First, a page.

Southern California Coastal Ocean Observing System (SCCOOS) supports coastal data collection, management, and visualization. For the last 15 years, SCCOOS, a regional node of the US Integrated Ocean Observing System (IOOS), has provided partial funding to extend the standard CalCOFI 66-station pattern inshore for 9 additional stations on each survey, which has since been integrated into the Core CalCOFI program. At each of these approximately 20 meter deep stations, a CTD and Bongo net are deployed to collect data valuable for monitoring the nearshore environments of coastal California. These coastal stations enhance our knowledge of the nearshore fauna as well as the connectivity between nearshore and offshore marine habitats. Data available to date indicate that the original CalCOFI nearshore stations and more coastal SCCOOS stations sample a similar oceanographic environment. Today, SCCOOS supports the management and visualization of CalCOFI data through useful data products.

The Scripps Whale Acoustics Lab supports marine mammal observations. Since April 2004, the Scripps Whale Acoustics Lab at Scripps Institution of Oceanography (Drs. John Hildebrand & Simone Baumann Pickering) has added a visual and acoustic marine mammal survey component to the CalCOFI program to study cetacean ecology and habitat with support from the U.S. Navy. By integrating CalCOFI environmental and cetacean data, the Scripps Whale Acoustics Lab develops ecological models for cetacean habitat in the region offshore of southern California to improve our understanding of the role of cetaceans in the California Current Ecosystem and assist with Navy operations.

The Farallon Institute supports seabird observations. The Farallon Institute (Dr. Bill Sydeman) supports seabird observations on each spring, summer, and winter CalCOFI cruise to better understand seabird distribution and abundance in the California Current. These data are coupled with hydrographic and plankton data that are collected concurrently by the ship during survey transects, which provides researchers a snapshot of ecosystem conditions and biological community structure across several trophic levels.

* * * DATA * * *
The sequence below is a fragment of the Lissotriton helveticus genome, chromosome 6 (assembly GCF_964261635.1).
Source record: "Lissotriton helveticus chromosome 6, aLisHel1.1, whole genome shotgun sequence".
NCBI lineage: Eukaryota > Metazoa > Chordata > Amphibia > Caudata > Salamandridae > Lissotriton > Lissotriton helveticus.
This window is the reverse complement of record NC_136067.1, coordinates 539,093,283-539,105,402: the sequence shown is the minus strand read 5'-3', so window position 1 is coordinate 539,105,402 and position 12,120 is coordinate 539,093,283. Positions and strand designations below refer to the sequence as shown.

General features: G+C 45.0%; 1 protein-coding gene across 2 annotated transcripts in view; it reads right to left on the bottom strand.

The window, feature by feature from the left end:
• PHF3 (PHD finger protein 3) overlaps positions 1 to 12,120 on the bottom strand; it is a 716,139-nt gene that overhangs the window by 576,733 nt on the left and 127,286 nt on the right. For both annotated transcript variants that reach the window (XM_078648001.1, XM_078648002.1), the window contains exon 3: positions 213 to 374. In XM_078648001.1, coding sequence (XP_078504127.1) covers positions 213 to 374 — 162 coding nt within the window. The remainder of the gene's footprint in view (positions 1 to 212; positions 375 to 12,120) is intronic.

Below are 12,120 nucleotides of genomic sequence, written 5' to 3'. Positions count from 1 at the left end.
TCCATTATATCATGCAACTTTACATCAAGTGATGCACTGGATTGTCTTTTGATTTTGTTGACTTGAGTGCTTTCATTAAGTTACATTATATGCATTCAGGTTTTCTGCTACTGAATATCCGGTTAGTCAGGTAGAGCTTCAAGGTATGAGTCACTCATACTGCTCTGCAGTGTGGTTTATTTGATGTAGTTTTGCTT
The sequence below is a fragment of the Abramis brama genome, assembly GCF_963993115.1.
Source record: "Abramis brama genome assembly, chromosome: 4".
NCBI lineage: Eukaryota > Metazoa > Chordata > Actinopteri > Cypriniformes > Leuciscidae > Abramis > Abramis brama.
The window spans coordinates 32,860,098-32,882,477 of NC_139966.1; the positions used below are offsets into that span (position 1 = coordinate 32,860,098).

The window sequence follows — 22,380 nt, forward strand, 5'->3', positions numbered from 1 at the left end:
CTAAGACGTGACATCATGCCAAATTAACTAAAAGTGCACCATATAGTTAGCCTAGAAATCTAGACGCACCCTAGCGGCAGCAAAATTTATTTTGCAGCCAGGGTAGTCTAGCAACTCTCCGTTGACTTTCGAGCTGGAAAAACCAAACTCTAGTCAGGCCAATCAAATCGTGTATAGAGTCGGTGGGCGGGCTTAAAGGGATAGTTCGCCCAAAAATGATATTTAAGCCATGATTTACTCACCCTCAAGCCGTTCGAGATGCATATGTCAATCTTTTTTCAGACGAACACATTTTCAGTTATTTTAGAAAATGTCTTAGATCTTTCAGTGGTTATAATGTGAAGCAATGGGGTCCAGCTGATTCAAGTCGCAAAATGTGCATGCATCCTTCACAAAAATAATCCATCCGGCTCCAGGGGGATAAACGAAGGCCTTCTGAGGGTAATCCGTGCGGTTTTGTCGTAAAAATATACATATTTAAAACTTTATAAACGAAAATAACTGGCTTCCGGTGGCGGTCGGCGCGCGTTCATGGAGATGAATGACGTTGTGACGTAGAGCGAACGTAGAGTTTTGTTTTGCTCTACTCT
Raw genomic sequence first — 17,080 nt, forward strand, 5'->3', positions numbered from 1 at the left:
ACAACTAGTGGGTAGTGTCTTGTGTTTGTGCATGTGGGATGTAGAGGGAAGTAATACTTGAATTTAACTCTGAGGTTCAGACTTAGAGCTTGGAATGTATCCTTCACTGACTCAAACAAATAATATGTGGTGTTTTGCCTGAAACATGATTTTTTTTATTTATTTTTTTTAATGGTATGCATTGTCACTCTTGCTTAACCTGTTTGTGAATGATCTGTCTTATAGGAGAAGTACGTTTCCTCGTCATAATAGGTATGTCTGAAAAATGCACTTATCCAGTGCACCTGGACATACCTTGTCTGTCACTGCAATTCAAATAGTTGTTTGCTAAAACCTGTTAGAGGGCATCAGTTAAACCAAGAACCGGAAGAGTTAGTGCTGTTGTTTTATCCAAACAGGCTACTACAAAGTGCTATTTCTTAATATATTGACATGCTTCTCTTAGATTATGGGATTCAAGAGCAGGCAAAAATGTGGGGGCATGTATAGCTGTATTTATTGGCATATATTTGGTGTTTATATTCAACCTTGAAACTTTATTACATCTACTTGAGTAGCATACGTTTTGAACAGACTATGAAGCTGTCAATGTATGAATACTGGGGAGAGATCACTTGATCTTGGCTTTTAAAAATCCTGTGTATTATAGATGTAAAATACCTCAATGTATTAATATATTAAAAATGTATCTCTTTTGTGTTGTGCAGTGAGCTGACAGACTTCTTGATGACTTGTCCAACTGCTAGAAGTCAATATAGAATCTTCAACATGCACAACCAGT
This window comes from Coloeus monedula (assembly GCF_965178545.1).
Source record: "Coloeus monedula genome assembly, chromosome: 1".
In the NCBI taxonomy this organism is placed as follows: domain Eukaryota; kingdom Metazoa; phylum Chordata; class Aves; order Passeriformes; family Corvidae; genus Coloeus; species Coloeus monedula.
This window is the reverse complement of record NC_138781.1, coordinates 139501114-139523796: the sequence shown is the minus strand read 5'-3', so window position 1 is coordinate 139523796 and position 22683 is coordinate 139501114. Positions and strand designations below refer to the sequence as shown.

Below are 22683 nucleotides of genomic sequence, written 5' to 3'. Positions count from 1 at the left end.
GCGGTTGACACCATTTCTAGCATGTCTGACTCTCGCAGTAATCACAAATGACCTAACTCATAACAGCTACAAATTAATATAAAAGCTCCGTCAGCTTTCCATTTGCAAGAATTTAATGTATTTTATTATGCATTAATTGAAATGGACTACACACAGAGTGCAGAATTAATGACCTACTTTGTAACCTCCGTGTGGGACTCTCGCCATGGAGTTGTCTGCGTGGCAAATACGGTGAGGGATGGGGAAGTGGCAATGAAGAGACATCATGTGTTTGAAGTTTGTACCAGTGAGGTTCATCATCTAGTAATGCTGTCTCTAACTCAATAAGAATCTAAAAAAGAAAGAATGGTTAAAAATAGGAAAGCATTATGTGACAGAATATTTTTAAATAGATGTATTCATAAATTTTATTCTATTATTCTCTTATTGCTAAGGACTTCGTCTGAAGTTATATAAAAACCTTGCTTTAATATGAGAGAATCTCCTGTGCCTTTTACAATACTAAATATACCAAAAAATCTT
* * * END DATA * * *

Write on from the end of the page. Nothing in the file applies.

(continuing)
Martz Lab, SIO

The Martz Lab supports sampling of the inorganic carbon system with support from CCE-LTER. Dr. Todd Martz at Scripps Institution of Oceanography supports the technology development, as well as the data collection, processing, and analysis of pCO2 and pH measurements aboard CalCOFI cruises. Currently, measurements are carried out using a pCO2/pH underway system built by Todd Martz, and bottle samples are taken at selected stations for the analysis of TCO2, TAlk and pH (previously collected by Andrew Dickson at SIO). 


The NOAA-CalCOFI Ocean Genomics (NCOG) program in partnership with J. Craig Venter Institute (JCVI) supports genomic sampling & analysis. The NCOG program began in 2014 to assay the diversity and distribution of microbes and other plankton. The ability to link analyses of microbial community structure and diversity directly to measurements of ecosystem indicators (e.g. productivity) will enable evaluation and prediction of microbial population and community dynamics. Thus, high-throughput DNA and RNA sequencing complements and augments oceanographic, biological, and biogeochemical observations in CalCOFI (e.g. Taylor et al. 2015, Venrick 2015). To date, conserved markers 16S and 18S have been amplified and sequenced from samples spanning all seasons, stations and depths during the 2014-2019 CalCOFI cruises.

Terrill Lab, SIO

The Terrill Lab contributes to CalCOFI ship operations & student employment opportunities. The Terrill Lab provides some ship days for the CalCOFI program and the CalCOFI technicians help to deploy mini wave buoys on most CalCOFI cruises. The Terrill Lab also supported three undergraduate students to further develop a citizen science data collection application to enhance the spatial and temporal coverage of CalCOFI sampling through participatory citizen science.

Venrick Lab, SIO

The Venrick Lab contributes to phytoplankton sampling. CalCOFI has provided samples of preserved phytoplankton to E. Venrick who enumerates the larger phytoplankton using inverted microscopy to delineate community structure and its changes over space and time.

Channel Islands National Marine Sanctuaries contributes to the communication of CalCOFI data. CINMS and CalCOFI have developed a partnership to develop curated data views, data visualizations, and other communication tools in order to translate the CalCOFI data into a user-friendly, accessible, and visually appealing format.

CalCOFI Community